BVDV in calves can present in a number of ways. Immune suppression is probably the most costly manifestation. “All strains of BVDV have some type of immune suppression,” says Vic Cortese, DVM, PhD, Dipl. ABVP, Pfizer Animal Health. “Even the mild strains will cause immune suppression that can last approximately three weeks.”
Cortese notes that work has shown that when BVDV is circulating through a dairy, other diseases become more prominent. “You may be trying to fight these other diseases, but the underlying immune suppression caused by a BVDV infection is to blame.”
“If you have multiple PI calves along with inadequate management, you have the potential for a lot of clinical disease,” says Scott Smith, DVM, The Dairy Authority, LLC, Greeley, Colo. “Cattle are much more susceptible to other viral and bacterial infections. You may see a higher incidence of general scours and pneumonia and an increase in death loss. Salmonellosis, coccidiosis and other opportunistic diseases can often be found in populations with circulating BVDV.”
Clinical signs and PIs
Acute BVDV can also cause “bleeder syndrome” due to platelet destruction. Bleeder syndrome is only caused by the Type II BVDV strains, and not all of the Type IIs will cause this syndrome. Depletion and destruction of throm-bocytes causes a lack of clotting. “In young calves, you see hemorrhaging in the sclera and petecchial hemorrhages in the mouth,” says Cortese. “In adults, you’ll see nosebleeds.” Hematomas at injection sites, dripping blood from injections, severe blood loss from dehorning or castration and free blood in the thoracic cavity upon necropsy are also signs of bleeder syndrome.
One way to begin eliminating persistently infected (PI) BVDV animals from the dairy is to identify PI calves and then identify and test (and cull) any of their PI dams.
Cortese adds that BVDV is the only cause of severe platelet losses in North America, and a platelet count in a bleeder case can tip you off to a BVDV infection. Numbers will often drop below 100,000, and usually hemorrhaging will occur when below 50,000. Platelet numbers this low are a good indication of bleeder syndrome. Often, a lab may report too few platelets to count.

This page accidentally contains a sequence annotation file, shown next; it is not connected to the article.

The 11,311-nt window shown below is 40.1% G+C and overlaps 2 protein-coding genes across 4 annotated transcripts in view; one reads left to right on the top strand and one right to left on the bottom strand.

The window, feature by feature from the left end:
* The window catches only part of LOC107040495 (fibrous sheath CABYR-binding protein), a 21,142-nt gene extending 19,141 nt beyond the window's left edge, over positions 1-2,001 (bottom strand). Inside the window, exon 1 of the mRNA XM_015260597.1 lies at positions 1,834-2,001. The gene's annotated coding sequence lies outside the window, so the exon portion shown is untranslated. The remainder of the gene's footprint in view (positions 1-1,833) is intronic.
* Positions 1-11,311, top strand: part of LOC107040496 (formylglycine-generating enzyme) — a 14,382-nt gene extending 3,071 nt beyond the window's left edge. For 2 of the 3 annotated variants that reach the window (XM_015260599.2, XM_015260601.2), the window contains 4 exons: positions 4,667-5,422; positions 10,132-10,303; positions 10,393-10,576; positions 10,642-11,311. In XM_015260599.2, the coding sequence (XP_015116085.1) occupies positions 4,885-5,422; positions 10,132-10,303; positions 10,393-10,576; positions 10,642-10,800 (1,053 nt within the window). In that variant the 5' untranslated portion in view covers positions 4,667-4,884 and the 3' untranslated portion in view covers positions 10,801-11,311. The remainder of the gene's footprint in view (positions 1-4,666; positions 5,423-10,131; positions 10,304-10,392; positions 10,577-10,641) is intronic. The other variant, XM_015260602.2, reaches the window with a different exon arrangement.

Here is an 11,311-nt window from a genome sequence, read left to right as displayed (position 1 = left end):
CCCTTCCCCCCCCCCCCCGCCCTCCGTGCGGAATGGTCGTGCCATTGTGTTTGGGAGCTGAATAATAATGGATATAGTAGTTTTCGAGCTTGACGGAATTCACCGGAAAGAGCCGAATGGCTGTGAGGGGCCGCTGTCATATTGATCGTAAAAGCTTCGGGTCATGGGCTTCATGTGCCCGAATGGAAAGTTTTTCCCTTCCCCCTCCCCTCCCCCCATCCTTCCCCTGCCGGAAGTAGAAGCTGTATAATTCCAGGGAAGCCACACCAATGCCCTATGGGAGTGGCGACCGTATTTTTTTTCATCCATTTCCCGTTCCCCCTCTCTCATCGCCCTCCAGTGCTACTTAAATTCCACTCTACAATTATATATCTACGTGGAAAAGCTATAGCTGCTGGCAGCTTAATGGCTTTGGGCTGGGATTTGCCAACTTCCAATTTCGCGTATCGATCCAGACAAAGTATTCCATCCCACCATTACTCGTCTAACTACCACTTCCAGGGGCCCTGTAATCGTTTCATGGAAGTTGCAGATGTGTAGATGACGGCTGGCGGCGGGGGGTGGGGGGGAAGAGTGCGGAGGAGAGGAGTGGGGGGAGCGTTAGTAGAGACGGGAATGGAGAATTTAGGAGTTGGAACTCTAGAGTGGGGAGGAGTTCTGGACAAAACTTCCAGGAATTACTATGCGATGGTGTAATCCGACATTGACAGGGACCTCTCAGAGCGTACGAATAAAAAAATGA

Persistently infected (PI) calves may or may not be visually evident. PI calves may be weak and runted and 10-15 pounds lighter than normal. However, on a dairy especially, PI calves often look normal though they are immunologically frail. “They tend to be the first to die in a respiratory outbreak,” says Cortese. “They can’t clear infections and are the primary source of BVDV spread on dairies.”
Smith adds that a calf with BVDV can present in a number of ways, especially if there is a secondary infection involved. “Respiratory symptoms are seen the most frequently, but you may also see diarrhea and lameness. Treatment is based mostly on supportive care and treatment of secondary bacterial infections.”
Cortese notes that 50 percent of PI calves will die within the first year of life. Another 40 percent will die before two years of age and only 10 percent make it to two years. PI animals tend to die near birth and later can die of mucosal disease, chronic BVDV and lameness.
The older the animal is, the less likely it is to be a PI animal because of this immunologic frailty of PI animals.
Creating a PI in utero
BVDV can affect the unborn calf in a variety of ways, mostly dependent upon the timing of exposure (see sidebar). If a nonimmune pregnant cow – this does not necessarily mean an unvaccinated cow – is exposed early in the first trimester, stillbirths, early embryonic death and mummification can occur. Later in the first trimester, between days 60-100, BVDV exposure can result in PI calves. In the second trimester, exposure to BVDV is likely to cause abortions and birth defects.